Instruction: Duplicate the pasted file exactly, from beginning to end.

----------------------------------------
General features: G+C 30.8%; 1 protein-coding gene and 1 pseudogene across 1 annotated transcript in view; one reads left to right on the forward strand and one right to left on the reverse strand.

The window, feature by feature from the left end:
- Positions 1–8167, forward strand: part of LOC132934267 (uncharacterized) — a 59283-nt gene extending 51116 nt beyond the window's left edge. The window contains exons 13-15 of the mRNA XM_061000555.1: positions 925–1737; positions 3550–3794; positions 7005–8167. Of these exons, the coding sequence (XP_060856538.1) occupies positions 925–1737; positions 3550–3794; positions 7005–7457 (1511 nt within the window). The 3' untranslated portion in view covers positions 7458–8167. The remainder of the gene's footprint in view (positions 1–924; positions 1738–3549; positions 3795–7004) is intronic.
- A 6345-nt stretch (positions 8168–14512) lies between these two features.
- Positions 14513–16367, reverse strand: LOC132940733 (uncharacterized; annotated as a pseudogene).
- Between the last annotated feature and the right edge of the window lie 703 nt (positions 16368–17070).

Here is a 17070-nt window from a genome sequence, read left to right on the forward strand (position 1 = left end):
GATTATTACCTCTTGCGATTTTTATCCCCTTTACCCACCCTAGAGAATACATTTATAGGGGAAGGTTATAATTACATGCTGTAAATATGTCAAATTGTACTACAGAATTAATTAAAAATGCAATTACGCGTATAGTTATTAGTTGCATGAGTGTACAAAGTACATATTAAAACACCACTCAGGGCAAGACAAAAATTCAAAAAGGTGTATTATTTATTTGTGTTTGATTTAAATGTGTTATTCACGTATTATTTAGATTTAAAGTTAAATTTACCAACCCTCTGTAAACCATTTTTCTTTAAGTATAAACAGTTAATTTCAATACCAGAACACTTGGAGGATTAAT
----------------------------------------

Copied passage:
General features: G+C 30.8%; 1 protein-coding gene and 1 pseudogene across 1 annotated transcript in view; one reads left to right on the forward strand and one right to left on the reverse strand.

The window, feature by feature from the left end:
- Positions 1–8167, forward strand: part of LOC132934267 (uncharacterized) — a 59283-nt gene extending 51116 nt beyond the window's left edge. The window contains exons 13-15 of the mRNA XM_061000555.1: positions 925–1737; positions 3550–3794; positions 7005–8167. Of these exons, the coding sequence (XP_060856538.1) occupies positions 925–1737; positions 3550–3794; positions 7005–7457 (1511 nt within the window). The 3' untranslated portion in view covers positions 7458–8167. The remainder of the gene's footprint in view (positions 1–924; positions 1738–3549; positions 3795–7004) is intronic.
- A 6345-nt stretch (positions 8168–14512) lies between these two features.
- Positions 14513–16367, reverse strand: LOC132940733 (uncharacterized; annotated as a pseudogene).
- Between the last annotated feature and the right edge of the window lie 703 nt (positions 16368–17070).

Here is a 17070-nt window from a genome sequence, read left to right on the forward strand (position 1 = left end):
GATTATTACCTCTTGCGATTTTTATCCCCTTTACCCACCCTAGAGAATACATTTATAGGGGAAGGTTATAATTACATGCTGTAAATATGTCAAATTGTACTACAGAATTAATTAAAAATGCAATTACGCGTATAGTTATTAGTTGCATGAGTGTACAAAGTACATATTAAAACACCACTCAGGGCAAGACAAAAATTCAAAAAGGTGTATTATTTATTTGTGTTTGATTTAAATGTGTTATTCACGTATTATTTAGATTTAAAGTTAAATTTACCAACCCTCTGTAAACCATTTTTCTTTAAGTATAAACAGTTAATTTCAATACCAGAACACTTGGAGGATTAAT